Moody brought his claim for temporary total disability benefits before an administrative law judge (“ALJ”) in the Department of Labor. 33 U.S.C. § 919(d) (providing for ALJs). To demonstrate a compensable “disability” under the LHWCA, Moody must show that he suffered an “incapacity because of injury to earn ․ wages.” 33 U.S.C. § 902(10).

The ALJ ruled in Moody's favor and awarded temporary benefits. He concluded that Moody was totally incapacitated during the recovery period and that his workplace injury caused the incapacity. He also noted that Moody performed his duties in good faith even while injured and that, had Moody undergone surgery immediately, Huntington would have had to pay disability benefits in addition to the wages of a replacement driver. Although the ALJ found that Moody voluntarily retired for reasons unrelated to his injury, he ultimately concluded that retirement is irrelevant to the definition of “disability” under the LHWCA.

However, the Board, on appeal, disagreed and concluded that Moody was not entitled to any disability benefits because he voluntarily retired before the onset of his workplace injury's debilitating effects. The Board reasoned that voluntary retirement results in a total loss of ability to earn wages, such that no injury could cause any further loss of economic capacity. This appeal followed.*


We have jurisdiction to review direct appeals from the Benefits Review Board under 33 U.S.C. § 921(c). The factual findings of the ALJ are reviewed for substantial evidence. See v. Washington Metro. Area Transit Auth., 36 F.3d 375, 380 (4th Cir. 1994). “Review of legal questions is de novo, and no deference is due to the Board's legal conclusions.” Newport News Shipbuilding & Dry Dock Co. v. Riley, 262 F.3d 227, 231 (4th Cir. 2001). Because the ALJ's factual findings are not disputed and are supported by substantial evidence, we proceed directly to the BRB's legal conclusion that voluntary retirement made Moody ineligible for disability benefits.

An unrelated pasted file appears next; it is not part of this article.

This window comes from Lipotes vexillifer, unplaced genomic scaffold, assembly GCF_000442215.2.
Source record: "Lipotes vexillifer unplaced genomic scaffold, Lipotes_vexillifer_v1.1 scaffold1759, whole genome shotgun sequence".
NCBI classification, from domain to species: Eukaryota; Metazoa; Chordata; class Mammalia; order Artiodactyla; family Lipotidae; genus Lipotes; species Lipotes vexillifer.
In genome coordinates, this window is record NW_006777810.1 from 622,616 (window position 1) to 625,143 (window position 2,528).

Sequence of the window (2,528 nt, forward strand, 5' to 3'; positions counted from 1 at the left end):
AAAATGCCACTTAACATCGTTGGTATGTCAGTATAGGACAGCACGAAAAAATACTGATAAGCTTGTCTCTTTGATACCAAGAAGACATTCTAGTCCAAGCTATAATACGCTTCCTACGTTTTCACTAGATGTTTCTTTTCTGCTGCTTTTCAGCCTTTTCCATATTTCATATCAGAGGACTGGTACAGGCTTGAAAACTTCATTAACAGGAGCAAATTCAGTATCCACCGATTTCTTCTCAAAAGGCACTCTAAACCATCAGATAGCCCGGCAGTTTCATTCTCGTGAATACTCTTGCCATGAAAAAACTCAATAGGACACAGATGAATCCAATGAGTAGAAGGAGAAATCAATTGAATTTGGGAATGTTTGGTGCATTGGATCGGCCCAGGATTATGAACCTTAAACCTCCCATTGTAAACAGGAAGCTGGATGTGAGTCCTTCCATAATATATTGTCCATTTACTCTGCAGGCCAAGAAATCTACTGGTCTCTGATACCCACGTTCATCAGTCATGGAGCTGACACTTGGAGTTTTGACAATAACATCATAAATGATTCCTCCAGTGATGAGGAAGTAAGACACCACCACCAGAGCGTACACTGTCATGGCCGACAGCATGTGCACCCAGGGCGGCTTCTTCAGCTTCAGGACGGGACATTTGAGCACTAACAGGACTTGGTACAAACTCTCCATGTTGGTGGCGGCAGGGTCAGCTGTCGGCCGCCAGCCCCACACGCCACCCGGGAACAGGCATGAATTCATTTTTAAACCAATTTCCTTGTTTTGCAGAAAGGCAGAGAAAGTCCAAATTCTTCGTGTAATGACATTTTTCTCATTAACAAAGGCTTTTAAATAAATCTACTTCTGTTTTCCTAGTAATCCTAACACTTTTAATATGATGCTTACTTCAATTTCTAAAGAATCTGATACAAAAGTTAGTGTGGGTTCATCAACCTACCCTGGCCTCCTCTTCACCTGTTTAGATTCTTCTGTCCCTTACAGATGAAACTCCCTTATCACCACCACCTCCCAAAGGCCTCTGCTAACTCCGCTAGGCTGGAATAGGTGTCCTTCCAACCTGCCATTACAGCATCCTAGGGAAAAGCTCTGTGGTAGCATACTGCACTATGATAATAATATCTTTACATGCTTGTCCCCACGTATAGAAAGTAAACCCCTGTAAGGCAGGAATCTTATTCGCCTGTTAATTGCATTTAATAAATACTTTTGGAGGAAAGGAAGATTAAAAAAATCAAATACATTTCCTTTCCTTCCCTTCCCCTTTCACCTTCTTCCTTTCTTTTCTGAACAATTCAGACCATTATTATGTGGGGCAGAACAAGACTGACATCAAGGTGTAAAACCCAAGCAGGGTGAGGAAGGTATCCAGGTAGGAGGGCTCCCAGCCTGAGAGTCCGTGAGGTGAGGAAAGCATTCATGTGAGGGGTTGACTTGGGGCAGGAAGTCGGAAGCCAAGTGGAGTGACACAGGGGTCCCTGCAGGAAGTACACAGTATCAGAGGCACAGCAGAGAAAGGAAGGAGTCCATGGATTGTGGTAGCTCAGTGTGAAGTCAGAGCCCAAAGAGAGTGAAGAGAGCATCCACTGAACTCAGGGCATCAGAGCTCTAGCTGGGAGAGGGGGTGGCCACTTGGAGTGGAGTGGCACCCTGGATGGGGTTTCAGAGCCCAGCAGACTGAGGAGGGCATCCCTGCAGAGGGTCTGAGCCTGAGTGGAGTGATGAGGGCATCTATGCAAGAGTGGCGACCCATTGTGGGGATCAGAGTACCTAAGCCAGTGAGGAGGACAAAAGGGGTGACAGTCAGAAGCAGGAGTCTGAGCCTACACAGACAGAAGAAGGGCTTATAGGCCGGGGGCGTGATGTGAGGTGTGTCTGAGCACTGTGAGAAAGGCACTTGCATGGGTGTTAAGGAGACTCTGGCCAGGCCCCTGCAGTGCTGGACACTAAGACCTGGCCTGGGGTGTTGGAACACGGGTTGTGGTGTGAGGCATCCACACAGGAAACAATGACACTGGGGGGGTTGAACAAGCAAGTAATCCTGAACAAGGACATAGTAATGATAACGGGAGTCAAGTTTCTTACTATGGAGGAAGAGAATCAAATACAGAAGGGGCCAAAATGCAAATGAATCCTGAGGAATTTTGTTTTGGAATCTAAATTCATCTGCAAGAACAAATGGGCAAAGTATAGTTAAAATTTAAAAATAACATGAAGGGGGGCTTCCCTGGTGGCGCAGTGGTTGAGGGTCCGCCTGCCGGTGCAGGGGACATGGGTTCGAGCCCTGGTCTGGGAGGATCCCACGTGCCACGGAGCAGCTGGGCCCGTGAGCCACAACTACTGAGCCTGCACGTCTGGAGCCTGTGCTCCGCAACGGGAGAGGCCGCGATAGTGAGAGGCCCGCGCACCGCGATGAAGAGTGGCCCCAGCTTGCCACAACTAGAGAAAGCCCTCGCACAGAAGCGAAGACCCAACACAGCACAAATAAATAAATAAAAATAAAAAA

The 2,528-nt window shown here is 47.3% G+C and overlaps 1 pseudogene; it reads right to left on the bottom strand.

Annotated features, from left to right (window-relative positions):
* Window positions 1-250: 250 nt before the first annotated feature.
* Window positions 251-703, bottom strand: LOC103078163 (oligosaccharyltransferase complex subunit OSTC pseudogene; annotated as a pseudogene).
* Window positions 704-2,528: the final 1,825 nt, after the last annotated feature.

For matters of statutory interpretation, we first “look to the statutory text, and absent a different definition, we interpret statutory terms ‘in accordance with their ordinary meaning.’ ” PETA v. United States Dep't of Agric., 861 F.3d 502, 509 (4th Cir. 2017) (quoting Sebelius v. Cloer, 569 U.S. 369, 376 (2013)). Under the LHWCA, “ ‘[d]isability’ means incapacity because of injury to earn the wages which the employee was receiving at the time of injury in the same or any other employment.” 33 U.S.C. § 902(10). Nothing in the statute expressly addresses retirement or its timing: the only reference to time requires the assessment of earning capacity at the time of injury, not the time of retirement. Id. Instead, the Board and Huntington would insert a new requirement into the statute by misconstruing the plain meaning of “incapacity” and the real-world significance of retirement.